Brittni (16:50.838)
either going for a walk, maybe just sitting in bed and reading a book, right? I would have handed more off to him so that he could kind of find his own way of caretaking. And also, Lila could have seen him as also primary caretaker. Because what happens is, is we tend to do everything, especially I will say as breastfeeding moms.

because we’re like, oh, I’m gonna nurse to sleep. I’m the only one who can do it. And so we get into this pattern where we’re the only person nursing or supporting little one to sleep because we’re nursing. And then let’s say we get to 12 months and we’re like, I am so sick of being the only one who can do bedtime. Well, if you start early enough, you could nurse baby before nap and then have your partner go in and support them to sleep. There’s different ways that you can do it. But if you have this team,

this, if you have this partnership.

you’re doing it together, right? And if your partner’s working and you’re at home, yes, you’re gonna be doing it more, but when they are home, you really wanna make it an effort to have them do sleep, have them take over caregiver roles so that you’re not putting so much pressure on yourself and also to allow them to really bloom in their role as a parent. And create a beautiful bond with your child, with their child too.

The next thing I would do is I would have done bed sharing naps. So for like the first nine months of Lila’s life, I was terrified of nursing to sleep. So like I said, I would go sit in the bathroom, literally because it was the darkest room in the house. I would sit in the bathroom. I would have her in the Ergobaby or my Solly wrap, and I would bounce her until she fell asleep. And then I was stuck.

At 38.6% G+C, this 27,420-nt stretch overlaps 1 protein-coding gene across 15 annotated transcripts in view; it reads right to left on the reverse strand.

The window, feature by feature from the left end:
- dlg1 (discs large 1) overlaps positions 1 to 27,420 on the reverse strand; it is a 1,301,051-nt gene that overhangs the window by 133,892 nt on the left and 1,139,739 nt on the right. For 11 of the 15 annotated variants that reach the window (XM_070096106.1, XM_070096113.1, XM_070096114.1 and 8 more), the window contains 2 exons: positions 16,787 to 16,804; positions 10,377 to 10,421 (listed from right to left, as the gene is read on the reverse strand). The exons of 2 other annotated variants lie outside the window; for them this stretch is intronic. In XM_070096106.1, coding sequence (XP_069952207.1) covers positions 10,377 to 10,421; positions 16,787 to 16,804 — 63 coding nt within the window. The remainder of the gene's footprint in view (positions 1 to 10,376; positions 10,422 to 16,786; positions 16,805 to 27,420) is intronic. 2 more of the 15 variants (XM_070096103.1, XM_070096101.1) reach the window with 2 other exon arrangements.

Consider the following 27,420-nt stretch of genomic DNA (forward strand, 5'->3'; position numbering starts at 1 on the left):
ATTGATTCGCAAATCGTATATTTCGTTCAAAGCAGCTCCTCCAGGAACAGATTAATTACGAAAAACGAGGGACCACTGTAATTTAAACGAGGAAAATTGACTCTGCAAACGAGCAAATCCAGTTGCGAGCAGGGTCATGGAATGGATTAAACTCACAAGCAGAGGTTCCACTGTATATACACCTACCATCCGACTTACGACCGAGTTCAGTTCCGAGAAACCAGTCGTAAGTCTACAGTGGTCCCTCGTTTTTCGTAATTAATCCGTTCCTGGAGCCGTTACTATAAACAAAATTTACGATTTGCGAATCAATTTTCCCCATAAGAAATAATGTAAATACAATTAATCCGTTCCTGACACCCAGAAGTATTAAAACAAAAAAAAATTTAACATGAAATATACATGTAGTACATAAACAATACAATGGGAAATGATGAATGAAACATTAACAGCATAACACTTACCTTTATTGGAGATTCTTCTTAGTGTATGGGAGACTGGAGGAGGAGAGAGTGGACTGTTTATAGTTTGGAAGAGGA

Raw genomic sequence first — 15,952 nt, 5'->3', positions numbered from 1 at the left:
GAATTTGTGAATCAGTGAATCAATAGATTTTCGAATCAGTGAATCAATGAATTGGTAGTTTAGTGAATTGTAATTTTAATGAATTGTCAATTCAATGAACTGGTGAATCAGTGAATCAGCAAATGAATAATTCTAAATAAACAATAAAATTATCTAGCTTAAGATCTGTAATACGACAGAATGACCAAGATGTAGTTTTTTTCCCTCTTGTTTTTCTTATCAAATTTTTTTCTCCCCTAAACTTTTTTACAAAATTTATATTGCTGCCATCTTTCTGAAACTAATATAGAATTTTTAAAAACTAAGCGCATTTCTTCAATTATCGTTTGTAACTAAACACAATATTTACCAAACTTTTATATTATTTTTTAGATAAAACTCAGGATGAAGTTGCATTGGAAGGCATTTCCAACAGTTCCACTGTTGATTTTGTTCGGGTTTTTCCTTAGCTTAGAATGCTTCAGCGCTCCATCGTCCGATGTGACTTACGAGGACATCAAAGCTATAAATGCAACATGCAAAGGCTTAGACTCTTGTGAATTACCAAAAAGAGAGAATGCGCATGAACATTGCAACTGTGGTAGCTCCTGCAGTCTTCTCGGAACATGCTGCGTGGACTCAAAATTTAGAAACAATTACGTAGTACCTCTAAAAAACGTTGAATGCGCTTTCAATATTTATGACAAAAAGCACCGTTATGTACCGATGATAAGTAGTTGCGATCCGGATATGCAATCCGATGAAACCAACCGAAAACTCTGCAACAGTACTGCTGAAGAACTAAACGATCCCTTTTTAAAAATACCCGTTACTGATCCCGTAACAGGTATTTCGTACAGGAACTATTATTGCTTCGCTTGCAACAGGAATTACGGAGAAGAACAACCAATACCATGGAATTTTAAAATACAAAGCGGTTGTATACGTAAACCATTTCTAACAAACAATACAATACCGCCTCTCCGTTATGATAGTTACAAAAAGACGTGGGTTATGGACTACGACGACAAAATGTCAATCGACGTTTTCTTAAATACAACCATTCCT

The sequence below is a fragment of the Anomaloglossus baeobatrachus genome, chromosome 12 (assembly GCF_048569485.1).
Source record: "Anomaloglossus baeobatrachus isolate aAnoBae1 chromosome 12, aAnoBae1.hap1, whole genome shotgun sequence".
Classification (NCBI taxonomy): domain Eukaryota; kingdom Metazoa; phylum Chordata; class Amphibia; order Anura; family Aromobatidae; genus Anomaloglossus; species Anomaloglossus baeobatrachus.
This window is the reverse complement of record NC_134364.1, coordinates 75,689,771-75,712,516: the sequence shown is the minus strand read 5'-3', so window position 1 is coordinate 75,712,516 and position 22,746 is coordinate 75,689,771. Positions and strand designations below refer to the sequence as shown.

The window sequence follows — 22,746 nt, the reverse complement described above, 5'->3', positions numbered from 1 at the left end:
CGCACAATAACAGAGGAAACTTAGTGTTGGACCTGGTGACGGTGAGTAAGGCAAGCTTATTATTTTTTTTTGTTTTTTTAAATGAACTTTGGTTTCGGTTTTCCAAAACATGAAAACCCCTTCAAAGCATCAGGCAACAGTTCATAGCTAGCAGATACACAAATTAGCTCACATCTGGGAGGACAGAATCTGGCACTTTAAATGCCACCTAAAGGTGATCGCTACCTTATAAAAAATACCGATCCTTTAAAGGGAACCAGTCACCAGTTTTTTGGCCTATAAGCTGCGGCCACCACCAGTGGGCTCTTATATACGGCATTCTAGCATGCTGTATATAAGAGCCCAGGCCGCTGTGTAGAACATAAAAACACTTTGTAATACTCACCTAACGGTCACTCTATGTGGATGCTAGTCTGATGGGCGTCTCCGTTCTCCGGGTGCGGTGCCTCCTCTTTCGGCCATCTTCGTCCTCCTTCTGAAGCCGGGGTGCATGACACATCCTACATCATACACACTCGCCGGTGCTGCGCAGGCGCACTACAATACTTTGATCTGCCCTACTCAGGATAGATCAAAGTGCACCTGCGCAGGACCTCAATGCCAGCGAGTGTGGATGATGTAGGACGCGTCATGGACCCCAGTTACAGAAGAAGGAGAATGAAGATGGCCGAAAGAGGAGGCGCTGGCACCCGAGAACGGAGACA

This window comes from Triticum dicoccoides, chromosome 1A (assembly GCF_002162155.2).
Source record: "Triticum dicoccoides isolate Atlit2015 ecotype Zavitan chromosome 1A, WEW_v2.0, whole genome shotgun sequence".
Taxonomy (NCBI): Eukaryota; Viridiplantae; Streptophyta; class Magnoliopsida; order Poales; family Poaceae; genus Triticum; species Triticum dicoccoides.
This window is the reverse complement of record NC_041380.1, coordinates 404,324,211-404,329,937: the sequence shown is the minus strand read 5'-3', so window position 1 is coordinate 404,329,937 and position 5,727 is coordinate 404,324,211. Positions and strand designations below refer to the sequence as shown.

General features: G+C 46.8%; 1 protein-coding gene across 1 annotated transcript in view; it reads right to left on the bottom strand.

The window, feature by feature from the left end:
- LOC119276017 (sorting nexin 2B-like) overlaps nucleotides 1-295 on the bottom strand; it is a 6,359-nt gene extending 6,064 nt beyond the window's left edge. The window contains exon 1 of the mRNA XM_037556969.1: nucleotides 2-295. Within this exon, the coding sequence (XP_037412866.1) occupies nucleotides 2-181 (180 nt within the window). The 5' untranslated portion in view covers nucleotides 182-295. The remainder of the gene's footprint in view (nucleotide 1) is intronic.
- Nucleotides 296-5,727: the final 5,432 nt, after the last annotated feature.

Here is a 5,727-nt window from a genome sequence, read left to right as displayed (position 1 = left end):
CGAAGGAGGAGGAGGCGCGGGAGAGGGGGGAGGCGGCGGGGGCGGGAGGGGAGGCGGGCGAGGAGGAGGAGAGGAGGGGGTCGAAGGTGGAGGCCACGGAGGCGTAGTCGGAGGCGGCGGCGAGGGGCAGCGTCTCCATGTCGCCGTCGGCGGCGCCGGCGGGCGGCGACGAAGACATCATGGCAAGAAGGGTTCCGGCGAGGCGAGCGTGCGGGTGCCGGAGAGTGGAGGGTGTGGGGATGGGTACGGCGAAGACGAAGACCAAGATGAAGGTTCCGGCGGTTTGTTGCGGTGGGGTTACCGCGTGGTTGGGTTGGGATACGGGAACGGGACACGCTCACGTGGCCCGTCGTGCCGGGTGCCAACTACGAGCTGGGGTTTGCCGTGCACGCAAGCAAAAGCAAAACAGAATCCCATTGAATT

Brittni (18:47.518)
in this soli wrap or this ergo baby and I couldn’t even like go do things in the house because I had supported her to sleep in this pitch black dark and quiet environment and then if I would have gone out I would have had to like she would have woken up because she fell asleep in a dark environment and now she’s in a light environment and she fell asleep without any noise and now we’re I’m making noises around her so I would have gotten out of that dark room.

and I would have just laid in bed and nursed her to sleep. I contact NAPT with Lila for the first 18 months of her life, which I loved. And once I realized and learned that it was normal, I had no problem with it. But of course, before I knew that it was normal, I tried to fight so hard against it and just caused so much anxiety around NAPTs for both myself and Lila. But I would go back and I would just lay in bed and nurse her to sleep.

and I would just lay next to her and read a book and or scroll on my phone or listen to a podcast or work. So once I started my business, I did do a lot of working during naps in bed like that. I would just, I started doing these bed sharing naps probably when she was around 15 months and it was like a game changer for me. And then lo and behold, three months later.